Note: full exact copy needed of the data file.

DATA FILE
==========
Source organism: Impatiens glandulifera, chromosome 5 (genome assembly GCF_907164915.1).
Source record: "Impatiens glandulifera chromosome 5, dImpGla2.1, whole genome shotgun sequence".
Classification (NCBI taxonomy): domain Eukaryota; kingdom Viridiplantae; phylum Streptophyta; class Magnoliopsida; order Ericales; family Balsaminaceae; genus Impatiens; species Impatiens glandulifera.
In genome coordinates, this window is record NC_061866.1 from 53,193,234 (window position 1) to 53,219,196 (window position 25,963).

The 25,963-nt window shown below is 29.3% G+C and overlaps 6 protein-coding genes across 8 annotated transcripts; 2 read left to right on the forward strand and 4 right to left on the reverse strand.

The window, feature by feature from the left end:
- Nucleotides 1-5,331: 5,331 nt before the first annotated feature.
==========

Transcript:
Source organism: Impatiens glandulifera, chromosome 5 (genome assembly GCF_907164915.1).
Source record: "Impatiens glandulifera chromosome 5, dImpGla2.1, whole genome shotgun sequence".
Classification (NCBI taxonomy): domain Eukaryota; kingdom Viridiplantae; phylum Streptophyta; class Magnoliopsida; order Ericales; family Balsaminaceae; genus Impatiens; species Impatiens glandulifera.
In genome coordinates, this window is record NC_061866.1 from 53,193,234 (window position 1) to 53,219,196 (window position 25,963).

The 25,963-nt window shown below is 29.3% G+C and overlaps 6 protein-coding genes across 8 annotated transcripts; 2 read left to right on the forward strand and 4 right to left on the reverse strand.

The window, feature by feature from the left end:
- Nucleotides 1-5,331: 5,331 nt before the first annotated feature.